During the making of the First World War film, Tell Them of Us, we became aware of  just how much women supplemented the basic military uniform by knitting for the men on the front line.

Gloves, scarves, Balaclavas, sleeping helmets, wrist warmers and a great variety of other shapes and purposes were produced, parcelled and posted. These knitted items were either sent direct to soldiers by their by families or supplied through major organisations such as the Red Cross, Queen Mary’s Needlework Guild or the Regimental Comforts Fund.

 

King's Liverpool Regiment, 55th Division, at Wailly, France

King’s Liverpool Regiment, 55th Division, at Wailly, France. IMW

These knitted items gradually became known as ‘comforts’. Perhaps it was as much the love with which they were knitted as the warmth they offered which comforted the men, even when they never knew who knitted them. It was like touching home. The knits also conveyed a somewhat homely look on the battalions. Indeed, Parliament was vaguely disturbed by what appeared to be a slightly subversive movement amongst the women and a criticism of the government’s ability to provide all that the soldiers needed. It is much more likely, however, that women were simply doing all that they could to help their men survive what were at times utterly appalling conditions.

 

William Criowder

Screen Grab from Tell Them of Us

 

This comment from the diary of a VAD Nurse gives some idea of how important these ‘comforts’ could be:

“What a godsend to us is the tiny, tightly packed room known as the Red Cross Stores! To convey what its comforts have meant to the maimed, bruised men they have clothed, to realise what it means to have such a supply to draw from, no human words are in any way adequate.

“We nurses know how much the gifts and comforts are appreciated, and we would emphatically assure all the women who have associated themselves with the distaff part of war work that every garment or article made, earned from some painracked man his grateful, heartfelt, though inarticulate, thanks. Every stitch they have made meant a few minutes’ greater comfort – and correspondingly less pain – from an aching body tortured on our behalf, for our defence and our birthrights. It is in no way a far-fetched statement to say that some garments – such as pneumonia jackets and cholera belts – have prolonged a man’s life.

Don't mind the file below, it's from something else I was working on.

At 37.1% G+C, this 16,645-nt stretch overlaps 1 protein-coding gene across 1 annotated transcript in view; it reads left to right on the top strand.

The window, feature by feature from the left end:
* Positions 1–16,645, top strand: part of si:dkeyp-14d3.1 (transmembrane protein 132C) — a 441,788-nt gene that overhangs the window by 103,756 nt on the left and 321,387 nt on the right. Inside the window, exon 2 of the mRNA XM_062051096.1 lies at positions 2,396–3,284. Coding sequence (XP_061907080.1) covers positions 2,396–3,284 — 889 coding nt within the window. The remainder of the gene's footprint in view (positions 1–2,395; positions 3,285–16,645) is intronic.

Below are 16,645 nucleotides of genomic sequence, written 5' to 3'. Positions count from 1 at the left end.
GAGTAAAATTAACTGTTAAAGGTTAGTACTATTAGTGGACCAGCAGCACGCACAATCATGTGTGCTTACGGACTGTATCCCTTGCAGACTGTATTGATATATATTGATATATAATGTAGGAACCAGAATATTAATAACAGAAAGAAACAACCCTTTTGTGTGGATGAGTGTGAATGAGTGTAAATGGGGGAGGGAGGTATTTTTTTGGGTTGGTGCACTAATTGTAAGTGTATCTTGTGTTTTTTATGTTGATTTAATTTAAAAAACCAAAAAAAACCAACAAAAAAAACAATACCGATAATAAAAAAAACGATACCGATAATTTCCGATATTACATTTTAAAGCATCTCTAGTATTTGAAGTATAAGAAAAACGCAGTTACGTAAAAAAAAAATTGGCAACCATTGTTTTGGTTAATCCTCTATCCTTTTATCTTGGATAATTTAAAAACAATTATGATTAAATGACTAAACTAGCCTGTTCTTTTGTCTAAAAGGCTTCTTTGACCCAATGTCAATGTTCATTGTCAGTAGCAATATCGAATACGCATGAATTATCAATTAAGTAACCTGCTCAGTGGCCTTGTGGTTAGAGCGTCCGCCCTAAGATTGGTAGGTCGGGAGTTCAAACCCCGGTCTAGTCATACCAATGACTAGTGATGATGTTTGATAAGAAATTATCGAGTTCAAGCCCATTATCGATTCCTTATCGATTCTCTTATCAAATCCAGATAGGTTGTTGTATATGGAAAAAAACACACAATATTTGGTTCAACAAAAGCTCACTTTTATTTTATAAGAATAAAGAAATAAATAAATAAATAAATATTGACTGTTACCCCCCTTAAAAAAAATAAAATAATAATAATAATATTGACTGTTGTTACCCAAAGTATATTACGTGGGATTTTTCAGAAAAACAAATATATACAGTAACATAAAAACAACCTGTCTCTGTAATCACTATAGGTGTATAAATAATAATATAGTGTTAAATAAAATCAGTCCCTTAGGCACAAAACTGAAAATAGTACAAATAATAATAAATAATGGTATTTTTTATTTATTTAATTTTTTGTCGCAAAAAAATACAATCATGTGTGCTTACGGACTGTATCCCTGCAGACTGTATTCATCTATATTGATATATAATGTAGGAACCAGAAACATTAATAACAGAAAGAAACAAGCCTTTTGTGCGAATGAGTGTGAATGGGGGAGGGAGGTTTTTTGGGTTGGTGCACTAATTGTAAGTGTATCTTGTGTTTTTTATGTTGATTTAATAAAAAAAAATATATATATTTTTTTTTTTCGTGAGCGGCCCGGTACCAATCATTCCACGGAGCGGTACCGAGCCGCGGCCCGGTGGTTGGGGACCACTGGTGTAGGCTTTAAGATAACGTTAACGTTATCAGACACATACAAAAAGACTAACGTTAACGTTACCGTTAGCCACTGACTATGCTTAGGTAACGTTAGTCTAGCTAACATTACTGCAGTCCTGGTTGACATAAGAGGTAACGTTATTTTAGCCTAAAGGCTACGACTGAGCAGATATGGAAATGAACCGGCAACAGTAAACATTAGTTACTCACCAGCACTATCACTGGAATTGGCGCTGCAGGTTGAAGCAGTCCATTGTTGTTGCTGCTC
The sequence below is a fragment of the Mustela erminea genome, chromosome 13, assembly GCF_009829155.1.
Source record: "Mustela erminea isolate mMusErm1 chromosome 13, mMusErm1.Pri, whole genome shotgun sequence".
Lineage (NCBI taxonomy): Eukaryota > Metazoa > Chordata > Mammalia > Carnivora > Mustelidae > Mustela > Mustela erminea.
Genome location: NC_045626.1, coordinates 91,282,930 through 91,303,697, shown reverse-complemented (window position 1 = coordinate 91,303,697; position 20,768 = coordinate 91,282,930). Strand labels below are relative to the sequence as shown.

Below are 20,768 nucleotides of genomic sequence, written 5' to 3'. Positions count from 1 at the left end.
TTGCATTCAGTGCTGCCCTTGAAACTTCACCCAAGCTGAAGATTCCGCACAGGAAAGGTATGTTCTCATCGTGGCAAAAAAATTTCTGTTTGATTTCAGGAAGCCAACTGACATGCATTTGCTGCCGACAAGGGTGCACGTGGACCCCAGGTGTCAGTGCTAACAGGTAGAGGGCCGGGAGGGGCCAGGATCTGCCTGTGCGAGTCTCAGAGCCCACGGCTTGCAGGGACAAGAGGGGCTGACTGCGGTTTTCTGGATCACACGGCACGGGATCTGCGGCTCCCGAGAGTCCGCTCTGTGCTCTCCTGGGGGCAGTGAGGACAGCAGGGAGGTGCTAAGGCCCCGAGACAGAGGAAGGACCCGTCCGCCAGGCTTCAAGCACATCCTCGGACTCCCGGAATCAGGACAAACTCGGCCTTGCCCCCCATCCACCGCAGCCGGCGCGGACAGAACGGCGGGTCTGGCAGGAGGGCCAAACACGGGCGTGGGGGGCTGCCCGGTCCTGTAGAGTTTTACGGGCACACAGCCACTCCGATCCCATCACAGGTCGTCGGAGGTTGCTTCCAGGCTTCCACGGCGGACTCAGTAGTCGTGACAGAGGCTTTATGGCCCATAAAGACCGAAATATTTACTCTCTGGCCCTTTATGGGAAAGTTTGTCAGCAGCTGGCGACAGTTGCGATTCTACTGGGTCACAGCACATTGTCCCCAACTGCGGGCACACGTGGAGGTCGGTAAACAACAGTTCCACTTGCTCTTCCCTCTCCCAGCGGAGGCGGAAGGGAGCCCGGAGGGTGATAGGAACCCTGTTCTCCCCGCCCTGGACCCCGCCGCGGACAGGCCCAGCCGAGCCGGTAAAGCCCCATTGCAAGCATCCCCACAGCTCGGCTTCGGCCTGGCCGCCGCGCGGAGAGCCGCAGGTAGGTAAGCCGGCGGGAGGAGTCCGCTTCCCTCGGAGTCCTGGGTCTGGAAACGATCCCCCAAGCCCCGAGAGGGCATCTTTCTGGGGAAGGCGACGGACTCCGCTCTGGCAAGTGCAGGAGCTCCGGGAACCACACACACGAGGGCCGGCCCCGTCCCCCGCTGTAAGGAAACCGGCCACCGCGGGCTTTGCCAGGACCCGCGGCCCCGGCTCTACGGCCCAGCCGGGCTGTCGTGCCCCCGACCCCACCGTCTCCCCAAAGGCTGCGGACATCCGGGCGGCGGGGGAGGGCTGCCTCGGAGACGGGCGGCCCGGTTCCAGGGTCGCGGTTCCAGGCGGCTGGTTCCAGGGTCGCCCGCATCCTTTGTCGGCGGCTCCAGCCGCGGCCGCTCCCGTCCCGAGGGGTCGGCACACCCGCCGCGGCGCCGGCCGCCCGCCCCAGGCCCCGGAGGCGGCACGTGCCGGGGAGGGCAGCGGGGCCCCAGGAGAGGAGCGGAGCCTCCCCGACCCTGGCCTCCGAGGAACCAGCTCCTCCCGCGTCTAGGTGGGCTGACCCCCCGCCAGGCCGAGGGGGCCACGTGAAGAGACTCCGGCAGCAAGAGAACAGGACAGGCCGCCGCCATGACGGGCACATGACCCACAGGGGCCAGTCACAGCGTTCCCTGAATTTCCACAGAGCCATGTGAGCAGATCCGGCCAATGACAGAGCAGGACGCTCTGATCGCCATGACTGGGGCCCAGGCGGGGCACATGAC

“Many needlewomen have deplored and belittled their share in the war’s work; they have deprecated their efforts because these have not necessitated the donning of a uniform and the complete upheaval of their former life. If they would imagine what the comfort and warmth of their nice, smooth, home-knitted socks are to cold, chilblained feet, if they could see the men snuggling head and frost-nipped ears into their cosy Balaclavas, if they could witness – as we nurses have done – how a small jaconet-covered pillow, placed under the scapula of a man with his arm in an extension, has secured for the poor man a good night’s rest, there would be no more deprecating talk, no more half-sighing comments that ‘I don’t seem to be doing much. I’m only a Sister Susie.’ Be proud you are a ‘Sister Susie.’ You are doing some of the most valuable war service. The comfort supplying department is as necessary to the Army Medical Service as the Commissariat or the Clothing Department is to the army in the field. The fighting forces are infinitely glad of the existence of Sister Susies and their nimble fingers.” Olive Dent, A V.A.D in France, 1917

The creation of this glove lies in the groundswell of home-grown support that developed during the First World War from women who supplemented the basic military uniform by knitting for the men on the front line. Knitted for the comfort and protection its owner, this glove is also designed to help them kill. 

 

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Rifleman’s glove knitted by Katy-Jayne Lintott.

The thumb and forefinger are kept free to operate the rifle and it is this combined nature, of comfort and killing, which makes the rifleman’s glove such a disturbing and iconic item. The rifleman’s glove and many of the hospital comforts knitted for our Centenary Stitches exhibition will be on display at Alford Manor House Museum in Lincolnshire from May 1st 2015 in their ‘Miss Dorothy Higgins and role of the VADs’ exhibition. One of the VAD uniforms (below) I made will also be on display.

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VAD uniforms made by Pauline Loven based on originals.

 

 

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Written by Pauline Loven

Pauline is a period costumier and film producer.